TheJakartaPost

Please Update your browser

Your browser is out of date, and may not be compatible with our website. A list of the most popular web browsers can be found below.
Just click on the icons to get to the download page.

Jakarta Post

Vaccine development: Where do we stand?

  • The Jakarta Post

Jakarta   /   Tue, October 27 2020   /  01:00 am
Vaccine development in Indonesia(JP/Swi Handono)

Pharmaceutical companies from across the globe are racing to develop COVID-19 vaccines.

Reuters reported that, as of August, there were more than 200 vaccine candidates in development globally, including more than 20 in human trials.

In Indonesia, a potential vaccine developed by China-based biopharmaceutical company Sinovac Biotech entered the phase three clinical trials in August. 

Bambang Heriyanto, corporate secretary of state-owned pharmaceutical holding company PT Bio Farma, said on Monday that, as of Oct. 16, 1,620 volunteers had received the first injection of the potential COVID-19 vaccine, 1,074 volunteers had received the second injection and 671 volunteers had undergone blood tests after receiving the second injection.

With all eyes on COVID-19 vaccine, the National COVID-19 task force experts team coordinator and spokesperson Wiku Adisasmito tried to explain the stages of vaccine development. 

Wiku said on Thursday that vaccine development started with basic research, also known as the exploratory phase.

The stage features basic lab research that focuses on examining the virus and the cells associated with it. 

According to Vaccination Research Group (VRG), this phase usually lasts two to four years and aims to identify the natural or synthetic antigens, which alert the body to harmful pathogens.

Wiku explained that some potential vaccines were also being made at the exploratory phase and that would be followed by the pre-clinical stage.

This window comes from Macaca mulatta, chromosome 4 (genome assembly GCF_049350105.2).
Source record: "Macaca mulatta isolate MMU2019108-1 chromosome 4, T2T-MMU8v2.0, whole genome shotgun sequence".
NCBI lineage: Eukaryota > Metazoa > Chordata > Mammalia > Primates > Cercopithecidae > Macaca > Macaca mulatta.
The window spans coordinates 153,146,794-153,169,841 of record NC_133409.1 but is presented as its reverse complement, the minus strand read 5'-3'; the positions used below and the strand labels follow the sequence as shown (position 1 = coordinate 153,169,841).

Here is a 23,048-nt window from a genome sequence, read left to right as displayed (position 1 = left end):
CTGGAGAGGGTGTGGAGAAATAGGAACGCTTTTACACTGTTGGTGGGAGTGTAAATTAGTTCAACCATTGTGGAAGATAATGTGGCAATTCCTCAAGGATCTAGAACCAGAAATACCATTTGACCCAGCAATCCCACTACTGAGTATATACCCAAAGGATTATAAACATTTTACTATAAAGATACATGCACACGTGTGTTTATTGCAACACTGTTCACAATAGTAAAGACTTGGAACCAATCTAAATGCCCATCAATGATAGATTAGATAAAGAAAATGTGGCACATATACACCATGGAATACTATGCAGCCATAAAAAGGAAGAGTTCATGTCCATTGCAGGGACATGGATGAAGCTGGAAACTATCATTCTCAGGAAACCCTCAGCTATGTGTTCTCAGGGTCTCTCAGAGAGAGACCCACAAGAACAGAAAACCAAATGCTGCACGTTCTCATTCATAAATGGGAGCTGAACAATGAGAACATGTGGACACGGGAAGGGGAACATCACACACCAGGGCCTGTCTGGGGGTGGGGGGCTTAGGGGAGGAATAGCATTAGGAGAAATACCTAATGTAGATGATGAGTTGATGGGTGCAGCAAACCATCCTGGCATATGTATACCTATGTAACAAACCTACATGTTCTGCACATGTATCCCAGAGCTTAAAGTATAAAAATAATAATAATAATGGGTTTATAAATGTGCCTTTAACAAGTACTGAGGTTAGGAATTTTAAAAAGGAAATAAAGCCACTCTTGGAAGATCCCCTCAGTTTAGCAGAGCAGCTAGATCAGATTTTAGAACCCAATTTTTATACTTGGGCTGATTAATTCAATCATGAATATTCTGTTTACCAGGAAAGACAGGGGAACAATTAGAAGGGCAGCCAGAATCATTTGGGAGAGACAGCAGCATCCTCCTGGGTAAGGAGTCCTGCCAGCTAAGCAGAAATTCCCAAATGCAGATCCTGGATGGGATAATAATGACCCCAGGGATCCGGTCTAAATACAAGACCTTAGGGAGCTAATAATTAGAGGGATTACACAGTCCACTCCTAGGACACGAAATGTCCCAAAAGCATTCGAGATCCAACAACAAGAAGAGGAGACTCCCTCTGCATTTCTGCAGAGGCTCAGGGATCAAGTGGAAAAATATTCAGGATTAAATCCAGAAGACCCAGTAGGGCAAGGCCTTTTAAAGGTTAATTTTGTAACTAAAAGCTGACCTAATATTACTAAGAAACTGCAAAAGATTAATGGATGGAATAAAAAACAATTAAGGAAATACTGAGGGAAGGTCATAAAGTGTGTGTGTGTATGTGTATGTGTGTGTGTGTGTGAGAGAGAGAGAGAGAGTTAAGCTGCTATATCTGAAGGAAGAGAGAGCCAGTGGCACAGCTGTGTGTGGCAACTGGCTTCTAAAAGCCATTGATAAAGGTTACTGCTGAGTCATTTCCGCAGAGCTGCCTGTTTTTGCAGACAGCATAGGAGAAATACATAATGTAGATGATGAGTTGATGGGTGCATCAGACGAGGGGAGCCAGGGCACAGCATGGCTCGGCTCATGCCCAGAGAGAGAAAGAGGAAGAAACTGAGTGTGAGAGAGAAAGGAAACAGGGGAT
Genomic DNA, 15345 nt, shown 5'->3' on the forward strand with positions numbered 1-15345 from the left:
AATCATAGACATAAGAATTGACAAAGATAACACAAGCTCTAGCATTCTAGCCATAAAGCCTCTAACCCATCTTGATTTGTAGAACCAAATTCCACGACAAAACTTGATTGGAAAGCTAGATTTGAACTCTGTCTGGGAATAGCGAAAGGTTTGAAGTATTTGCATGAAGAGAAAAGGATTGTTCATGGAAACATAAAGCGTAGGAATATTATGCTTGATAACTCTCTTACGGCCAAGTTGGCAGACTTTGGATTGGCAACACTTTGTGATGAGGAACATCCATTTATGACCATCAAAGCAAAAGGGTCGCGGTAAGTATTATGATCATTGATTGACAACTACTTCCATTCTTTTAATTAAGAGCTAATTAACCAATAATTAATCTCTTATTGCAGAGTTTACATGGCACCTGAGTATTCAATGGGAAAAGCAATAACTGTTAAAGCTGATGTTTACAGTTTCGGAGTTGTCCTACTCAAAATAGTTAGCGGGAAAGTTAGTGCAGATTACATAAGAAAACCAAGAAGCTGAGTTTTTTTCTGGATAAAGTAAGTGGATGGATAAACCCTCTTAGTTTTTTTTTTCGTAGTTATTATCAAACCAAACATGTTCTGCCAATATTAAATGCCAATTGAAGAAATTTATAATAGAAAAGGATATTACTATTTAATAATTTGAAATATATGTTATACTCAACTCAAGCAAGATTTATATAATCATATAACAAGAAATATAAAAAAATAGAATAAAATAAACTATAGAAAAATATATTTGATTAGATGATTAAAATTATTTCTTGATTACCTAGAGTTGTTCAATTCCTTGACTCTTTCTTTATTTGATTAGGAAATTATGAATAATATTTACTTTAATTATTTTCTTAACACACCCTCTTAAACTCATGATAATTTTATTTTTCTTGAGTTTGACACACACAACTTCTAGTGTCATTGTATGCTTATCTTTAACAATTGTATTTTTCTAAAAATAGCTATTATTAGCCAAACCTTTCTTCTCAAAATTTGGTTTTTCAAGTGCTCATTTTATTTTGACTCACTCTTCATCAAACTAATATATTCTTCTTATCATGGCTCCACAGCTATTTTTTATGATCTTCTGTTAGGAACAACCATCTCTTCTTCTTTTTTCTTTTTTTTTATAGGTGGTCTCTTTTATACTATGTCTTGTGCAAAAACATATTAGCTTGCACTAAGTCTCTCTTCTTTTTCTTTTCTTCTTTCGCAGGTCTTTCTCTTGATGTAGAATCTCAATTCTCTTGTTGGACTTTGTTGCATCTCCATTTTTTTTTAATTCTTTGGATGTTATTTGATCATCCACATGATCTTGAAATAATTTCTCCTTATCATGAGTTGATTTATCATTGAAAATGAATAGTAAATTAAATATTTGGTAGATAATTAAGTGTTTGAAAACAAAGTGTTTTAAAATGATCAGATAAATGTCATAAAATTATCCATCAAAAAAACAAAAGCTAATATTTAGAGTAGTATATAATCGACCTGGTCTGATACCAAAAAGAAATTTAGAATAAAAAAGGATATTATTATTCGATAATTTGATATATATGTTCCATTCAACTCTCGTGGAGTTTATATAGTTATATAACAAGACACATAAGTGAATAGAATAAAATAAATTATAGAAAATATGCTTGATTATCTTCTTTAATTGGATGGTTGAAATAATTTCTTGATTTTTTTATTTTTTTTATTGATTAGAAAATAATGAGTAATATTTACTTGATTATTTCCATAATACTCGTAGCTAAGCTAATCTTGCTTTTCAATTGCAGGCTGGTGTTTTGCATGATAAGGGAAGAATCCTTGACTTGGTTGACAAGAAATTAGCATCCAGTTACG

The pre-clinical stage featured animal testing to ensure that the vaccine was safe for human trials, Wiku said.

There are three phases of human trials, or clinical trials.

The phase 1 clinical trial usually involves 100 people. Wiku explained that this phase was aimed at assessing the safety of a vaccine for humans. 

The phase II clinical trial will involve between 100 and 500 people, and it seeks to assess the proposed doses, immunization schedule, method of administering the vaccine and possible short-term side effects.

It will be followed by the phase III clinical trial. At this phase, scientists will conduct research on 1,000 to 5,000 people to ensure the safety and efficacy in large groups.

Once all the development stages are completed with satisfactory results, then the vaccine will wait for the Indonesia's Food and Drug Monitoring Agency’s (BPOM) approval, before being produced in large quantities. 

Earlier this week, Wiku explained that COVID-19 vaccine would be available once all the clinical trials showed that it was safe and effective. 

However, Wiku said COVID-19 vaccines were not the only reassurance for the country to end the pandemic, explaining that vaccines only served as a form of medical intervention to boost people’s immunity during the pandemic. Wiku urged the public to comply with the “3M” health protocol of mask-wearing, handwashing and physical distancing, while waiting for the COVID-19 vaccine. (jes)

Your premium period will expire in 0 day(s)

close x
Subscribe to get unlimited access Get 50% off now